** Traditional Climbing, or "Trad" Climbing. In Trad Climbing, the leader uses mostly removable gear (and the occasional bolt placed on lead) to protect against falls. As in all forms of lead climbing, the climbing team (a leader and follower, or multiple followers) begins at the bottom of a climb and ascends to the top, the leader placing protective devices in the rock as he/she climbs. Once the leader is finished climbing, he/she establishes a belay. The follower then "follows" the route and removes all of the gear placed by the leader. It is important that the leader be proficient at placing Trad (or clean or natural) gear (cams, stoppers, hexes, tri-cams, etc.) because his/her safety depends upon the soundness of each individual gear placement. Placing trad gear on lead can be time-consuming and thus tiring, sometimes making routes feel harder than their rating. Trad climbing is generally practiced according to ethical principles, that dictate primarily natural gear placements be made. However, when "traditional" was first coined in U.S. climbing literature, ["Tricksters and Traditionalists," Tom Higgins, Ascent, Sierra Club, 1984] traditionalists of the day hand drilled bolts sometimes from delicate stances on lead when cams, stoppers, etc. were not possible to place. Some of the resulting traditional routes have long run outs between bolts, requiring a "bold" mentality. More important to the original traditionalists than bolting or not was the overall approach to climbing: no resting on the rope after falls, instead lowering to a stance or pitch beginning or even the ground for restart; no placing of protection from a top rope or rehearsing difficult moves over and over; and no fixing of ropes to high points (sieging) to return with aid for repeated tries. It is, with perhaps the exception of climbing with no rope and prior knowledge of a route Free-soloing, the purest form of climbing. Since the term traditional first emerged in U.S. climbing literature, its use has changed. Some, for example, now will call a climbing style "trad" only if no bolts are encountered, and may relax the old restraint of lowering off tension for restarts after a fall.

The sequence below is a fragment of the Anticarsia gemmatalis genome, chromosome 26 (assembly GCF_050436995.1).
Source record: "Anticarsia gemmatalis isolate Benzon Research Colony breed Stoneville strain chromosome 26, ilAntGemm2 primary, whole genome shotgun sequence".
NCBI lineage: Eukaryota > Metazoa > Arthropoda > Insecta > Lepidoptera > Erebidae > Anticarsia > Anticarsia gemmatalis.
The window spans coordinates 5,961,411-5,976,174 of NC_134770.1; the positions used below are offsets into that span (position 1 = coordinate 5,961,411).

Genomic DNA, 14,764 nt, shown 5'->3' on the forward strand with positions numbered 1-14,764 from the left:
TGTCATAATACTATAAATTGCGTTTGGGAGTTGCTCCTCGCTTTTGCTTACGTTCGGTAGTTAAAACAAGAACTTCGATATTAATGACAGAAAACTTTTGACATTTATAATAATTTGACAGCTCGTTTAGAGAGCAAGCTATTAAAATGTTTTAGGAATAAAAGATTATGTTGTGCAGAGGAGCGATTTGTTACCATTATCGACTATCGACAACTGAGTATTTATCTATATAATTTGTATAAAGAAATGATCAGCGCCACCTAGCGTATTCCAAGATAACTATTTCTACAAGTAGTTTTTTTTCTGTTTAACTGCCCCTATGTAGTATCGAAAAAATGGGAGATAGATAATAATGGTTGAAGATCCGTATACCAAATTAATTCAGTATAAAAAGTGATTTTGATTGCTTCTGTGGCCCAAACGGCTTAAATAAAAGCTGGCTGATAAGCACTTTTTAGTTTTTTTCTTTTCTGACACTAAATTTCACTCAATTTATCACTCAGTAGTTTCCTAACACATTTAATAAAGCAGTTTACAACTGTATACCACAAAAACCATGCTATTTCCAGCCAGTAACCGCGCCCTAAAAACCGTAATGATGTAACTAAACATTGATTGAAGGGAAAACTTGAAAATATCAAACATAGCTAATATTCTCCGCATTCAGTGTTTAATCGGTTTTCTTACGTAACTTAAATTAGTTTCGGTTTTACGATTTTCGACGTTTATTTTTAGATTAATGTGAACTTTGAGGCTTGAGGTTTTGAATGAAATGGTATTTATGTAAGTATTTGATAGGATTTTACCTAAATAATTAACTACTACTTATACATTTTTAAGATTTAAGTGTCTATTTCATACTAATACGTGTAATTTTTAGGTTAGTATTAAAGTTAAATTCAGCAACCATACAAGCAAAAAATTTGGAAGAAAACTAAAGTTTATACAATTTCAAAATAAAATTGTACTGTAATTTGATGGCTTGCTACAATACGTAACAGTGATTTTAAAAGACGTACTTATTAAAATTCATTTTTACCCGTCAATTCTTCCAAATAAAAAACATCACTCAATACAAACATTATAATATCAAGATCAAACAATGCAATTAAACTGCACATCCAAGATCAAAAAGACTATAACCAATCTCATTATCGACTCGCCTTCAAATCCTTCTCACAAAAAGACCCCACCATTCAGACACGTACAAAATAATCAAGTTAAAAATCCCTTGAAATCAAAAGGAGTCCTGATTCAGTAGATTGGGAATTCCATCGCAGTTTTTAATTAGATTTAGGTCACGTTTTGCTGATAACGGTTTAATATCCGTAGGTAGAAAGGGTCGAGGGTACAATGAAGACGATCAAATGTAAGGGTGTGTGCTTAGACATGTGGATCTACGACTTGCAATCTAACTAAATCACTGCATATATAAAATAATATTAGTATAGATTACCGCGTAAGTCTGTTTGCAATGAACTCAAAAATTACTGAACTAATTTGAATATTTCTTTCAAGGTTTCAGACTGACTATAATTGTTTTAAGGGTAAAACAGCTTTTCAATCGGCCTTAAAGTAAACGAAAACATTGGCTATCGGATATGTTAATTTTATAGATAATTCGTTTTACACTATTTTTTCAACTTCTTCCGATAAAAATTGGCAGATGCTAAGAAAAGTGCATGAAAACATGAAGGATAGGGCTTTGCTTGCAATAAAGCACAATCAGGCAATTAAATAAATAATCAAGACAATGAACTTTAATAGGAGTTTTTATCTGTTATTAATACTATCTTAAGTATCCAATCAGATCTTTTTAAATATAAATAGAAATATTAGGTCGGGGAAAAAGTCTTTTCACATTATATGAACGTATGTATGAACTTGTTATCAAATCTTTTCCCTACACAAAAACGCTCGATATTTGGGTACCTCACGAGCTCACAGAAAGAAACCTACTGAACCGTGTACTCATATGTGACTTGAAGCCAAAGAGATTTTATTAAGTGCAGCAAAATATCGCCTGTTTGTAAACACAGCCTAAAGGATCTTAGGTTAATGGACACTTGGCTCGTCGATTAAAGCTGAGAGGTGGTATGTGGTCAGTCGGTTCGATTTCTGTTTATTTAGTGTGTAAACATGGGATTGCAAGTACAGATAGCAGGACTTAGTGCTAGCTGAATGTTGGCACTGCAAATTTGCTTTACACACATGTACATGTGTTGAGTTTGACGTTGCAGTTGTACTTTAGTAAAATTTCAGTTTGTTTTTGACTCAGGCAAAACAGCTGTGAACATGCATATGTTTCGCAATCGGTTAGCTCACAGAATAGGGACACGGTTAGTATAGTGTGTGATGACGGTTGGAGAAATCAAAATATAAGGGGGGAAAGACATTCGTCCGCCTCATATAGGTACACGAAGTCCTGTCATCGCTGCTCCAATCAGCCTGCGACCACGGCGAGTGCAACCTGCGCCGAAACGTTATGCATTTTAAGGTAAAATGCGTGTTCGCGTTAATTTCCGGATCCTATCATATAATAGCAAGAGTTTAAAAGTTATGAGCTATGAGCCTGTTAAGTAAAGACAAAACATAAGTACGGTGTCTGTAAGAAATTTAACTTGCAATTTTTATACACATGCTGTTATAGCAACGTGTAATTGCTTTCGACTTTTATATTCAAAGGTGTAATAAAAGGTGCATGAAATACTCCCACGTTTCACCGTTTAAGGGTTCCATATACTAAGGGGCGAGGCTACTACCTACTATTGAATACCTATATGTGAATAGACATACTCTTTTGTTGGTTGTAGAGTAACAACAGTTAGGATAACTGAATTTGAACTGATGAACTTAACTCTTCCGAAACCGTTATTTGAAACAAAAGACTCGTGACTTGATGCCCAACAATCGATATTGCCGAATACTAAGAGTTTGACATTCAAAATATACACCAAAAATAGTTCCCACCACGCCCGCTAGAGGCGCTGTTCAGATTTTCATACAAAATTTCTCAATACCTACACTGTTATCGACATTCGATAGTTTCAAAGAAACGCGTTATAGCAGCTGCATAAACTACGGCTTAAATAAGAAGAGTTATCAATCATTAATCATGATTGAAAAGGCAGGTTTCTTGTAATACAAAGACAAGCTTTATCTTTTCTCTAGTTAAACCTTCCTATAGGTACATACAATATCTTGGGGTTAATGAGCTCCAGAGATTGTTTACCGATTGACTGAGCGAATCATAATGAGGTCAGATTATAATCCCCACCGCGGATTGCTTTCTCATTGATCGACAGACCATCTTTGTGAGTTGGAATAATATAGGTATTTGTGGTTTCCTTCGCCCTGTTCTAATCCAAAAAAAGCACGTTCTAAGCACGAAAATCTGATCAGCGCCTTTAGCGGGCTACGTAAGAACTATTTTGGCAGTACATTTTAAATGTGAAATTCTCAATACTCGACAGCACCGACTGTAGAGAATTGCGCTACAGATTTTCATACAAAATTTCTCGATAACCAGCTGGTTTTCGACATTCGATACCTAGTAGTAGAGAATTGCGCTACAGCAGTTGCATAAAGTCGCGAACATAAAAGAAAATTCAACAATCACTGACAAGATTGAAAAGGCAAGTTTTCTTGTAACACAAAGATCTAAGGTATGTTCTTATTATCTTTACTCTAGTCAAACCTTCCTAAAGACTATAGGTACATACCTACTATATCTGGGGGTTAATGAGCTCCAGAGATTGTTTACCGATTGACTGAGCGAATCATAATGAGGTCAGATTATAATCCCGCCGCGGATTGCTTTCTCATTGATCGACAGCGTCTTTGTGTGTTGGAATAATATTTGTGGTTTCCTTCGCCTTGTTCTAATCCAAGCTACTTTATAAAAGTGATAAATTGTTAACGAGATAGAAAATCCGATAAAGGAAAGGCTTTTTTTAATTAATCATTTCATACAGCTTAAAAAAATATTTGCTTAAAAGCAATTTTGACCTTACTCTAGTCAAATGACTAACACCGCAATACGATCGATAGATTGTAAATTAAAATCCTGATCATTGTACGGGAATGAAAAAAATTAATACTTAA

** Sport climbing is a type of lead climbing which involves the use of pre-placed permanent bolts for protection. This frees the leader from the need to carry and place traditional gear. The leader merely clips one side of a quickdraw (two carabiners connected by a loop of webbing) into a bolt and the other into the rope. A typical sport route will require the leader to carry between 6 and 12 quickdraws or "draws," one for each bolt in the string of bolts that protect the route. Sport Climbing, in essence, is focused more on the gymnastic aspects of climbing than the aesthetics or adventure. Sport routes are bolted with safety in mind and also because they generally (though not always) ascend faces that are not protectable by any other practical mean. Bolts, however, are not foolproof. The same stringence concerning safety found in Trad. climbing should apply to Sport climbing as well. In the case of a fall, sport climbers often rest on the rope and begin from where they are hanging, called "hang-dogging." Hard sport climbs often require that the climber literally rehearse every single move several times before he/she can complete a clean ascent (without falls).
** Occasionally, climbers may decide to "move together", a risky but speedy technique also called simul-climbing, in which both leader and second move at the same time without stopping to belay. The leader - approximately a rope length above the second - usually places multiple pieces of protection as he climbs so that the weight of the second climber might arrest a possible leader's fall. Should the second climber fall, however, the leader may be pulled from his holds, with potentially dangerous results.
* Free solo climbing: Usually describes free climbing without a rope or other protective gear. Free solo climbing is distinguished from solo climbing where a climber progressing alone uses a rope and protection devices including a self belay system.

Notes